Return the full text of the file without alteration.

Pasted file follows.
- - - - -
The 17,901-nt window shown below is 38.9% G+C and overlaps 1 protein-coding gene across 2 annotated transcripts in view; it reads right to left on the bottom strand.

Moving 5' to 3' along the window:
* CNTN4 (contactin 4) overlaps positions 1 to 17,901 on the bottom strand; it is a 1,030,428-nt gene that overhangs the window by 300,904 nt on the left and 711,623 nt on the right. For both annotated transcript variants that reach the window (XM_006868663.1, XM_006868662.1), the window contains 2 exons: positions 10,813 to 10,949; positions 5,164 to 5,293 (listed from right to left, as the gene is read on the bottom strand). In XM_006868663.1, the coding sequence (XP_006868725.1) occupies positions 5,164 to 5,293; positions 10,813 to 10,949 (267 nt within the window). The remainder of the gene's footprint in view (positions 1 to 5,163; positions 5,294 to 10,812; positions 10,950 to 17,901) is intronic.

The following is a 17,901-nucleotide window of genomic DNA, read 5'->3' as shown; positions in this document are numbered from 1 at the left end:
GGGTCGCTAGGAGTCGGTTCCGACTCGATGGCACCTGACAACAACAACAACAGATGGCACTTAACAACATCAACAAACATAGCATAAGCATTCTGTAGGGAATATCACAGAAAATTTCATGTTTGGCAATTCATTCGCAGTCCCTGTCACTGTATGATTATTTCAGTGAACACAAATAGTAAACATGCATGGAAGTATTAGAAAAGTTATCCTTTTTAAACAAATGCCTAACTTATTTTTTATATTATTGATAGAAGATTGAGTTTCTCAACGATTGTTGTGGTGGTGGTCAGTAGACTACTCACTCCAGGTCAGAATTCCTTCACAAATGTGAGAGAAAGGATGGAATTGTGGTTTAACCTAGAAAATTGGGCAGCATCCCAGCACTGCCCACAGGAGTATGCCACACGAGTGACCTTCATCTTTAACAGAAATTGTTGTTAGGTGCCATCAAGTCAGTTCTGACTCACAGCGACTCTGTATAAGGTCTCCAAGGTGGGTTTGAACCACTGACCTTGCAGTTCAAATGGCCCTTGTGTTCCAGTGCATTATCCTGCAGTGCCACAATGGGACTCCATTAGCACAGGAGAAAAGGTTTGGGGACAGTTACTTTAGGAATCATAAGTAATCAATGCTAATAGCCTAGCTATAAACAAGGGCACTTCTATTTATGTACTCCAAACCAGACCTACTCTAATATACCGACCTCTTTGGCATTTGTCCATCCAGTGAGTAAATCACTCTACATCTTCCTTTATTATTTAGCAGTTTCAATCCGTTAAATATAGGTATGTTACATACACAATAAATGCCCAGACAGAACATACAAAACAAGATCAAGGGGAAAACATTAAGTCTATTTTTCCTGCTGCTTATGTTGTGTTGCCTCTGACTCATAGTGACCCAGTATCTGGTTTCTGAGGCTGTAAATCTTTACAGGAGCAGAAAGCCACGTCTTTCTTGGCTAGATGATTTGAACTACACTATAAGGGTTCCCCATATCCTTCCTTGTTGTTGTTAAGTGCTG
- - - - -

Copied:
The 17,901-nt window shown below is 38.9% G+C and overlaps 1 protein-coding gene across 2 annotated transcripts in view; it reads right to left on the bottom strand.

Moving 5' to 3' along the window:
* CNTN4 (contactin 4) overlaps positions 1 to 17,901 on the bottom strand; it is a 1,030,428-nt gene that overhangs the window by 300,904 nt on the left and 711,623 nt on the right. For both annotated transcript variants that reach the window (XM_006868663.1, XM_006868662.1), the window contains 2 exons: positions 10,813 to 10,949; positions 5,164 to 5,293 (listed from right to left, as the gene is read on the bottom strand). In XM_006868663.1, the coding sequence (XP_006868725.1) occupies positions 5,164 to 5,293; positions 10,813 to 10,949 (267 nt within the window). The remainder of the gene's footprint in view (positions 1 to 5,163; positions 5,294 to 10,812; positions 10,950 to 17,901) is intronic.

The following is a 17,901-nucleotide window of genomic DNA, read 5'->3' as shown; positions in this document are numbered from 1 at the left end:
GGGTCGCTAGGAGTCGGTTCCGACTCGATGGCACCTGACAACAACAACAACAGATGGCACTTAACAACATCAACAAACATAGCATAAGCATTCTGTAGGGAATATCACAGAAAATTTCATGTTTGGCAATTCATTCGCAGTCCCTGTCACTGTATGATTATTTCAGTGAACACAAATAGTAAACATGCATGGAAGTATTAGAAAAGTTATCCTTTTTAAACAAATGCCTAACTTATTTTTTATATTATTGATAGAAGATTGAGTTTCTCAACGATTGTTGTGGTGGTGGTCAGTAGACTACTCACTCCAGGTCAGAATTCCTTCACAAATGTGAGAGAAAGGATGGAATTGTGGTTTAACCTAGAAAATTGGGCAGCATCCCAGCACTGCCCACAGGAGTATGCCACACGAGTGACCTTCATCTTTAACAGAAATTGTTGTTAGGTGCCATCAAGTCAGTTCTGACTCACAGCGACTCTGTATAAGGTCTCCAAGGTGGGTTTGAACCACTGACCTTGCAGTTCAAATGGCCCTTGTGTTCCAGTGCATTATCCTGCAGTGCCACAATGGGACTCCATTAGCACAGGAGAAAAGGTTTGGGGACAGTTACTTTAGGAATCATAAGTAATCAATGCTAATAGCCTAGCTATAAACAAGGGCACTTCTATTTATGTACTCCAAACCAGACCTACTCTAATATACCGACCTCTTTGGCATTTGTCCATCCAGTGAGTAAATCACTCTACATCTTCCTTTATTATTTAGCAGTTTCAATCCGTTAAATATAGGTATGTTACATACACAATAAATGCCCAGACAGAACATACAAAACAAGATCAAGGGGAAAACATTAAGTCTATTTTTCCTGCTGCTTATGTTGTGTTGCCTCTGACTCATAGTGACCCAGTATCTGGTTTCTGAGGCTGTAAATCTTTACAGGAGCAGAAAGCCACGTCTTTCTTGGCTAGATGATTTGAACTACACTATAAGGGTTCCCCATATCCTTCCTTGTTGTTGTTAAGTGCTG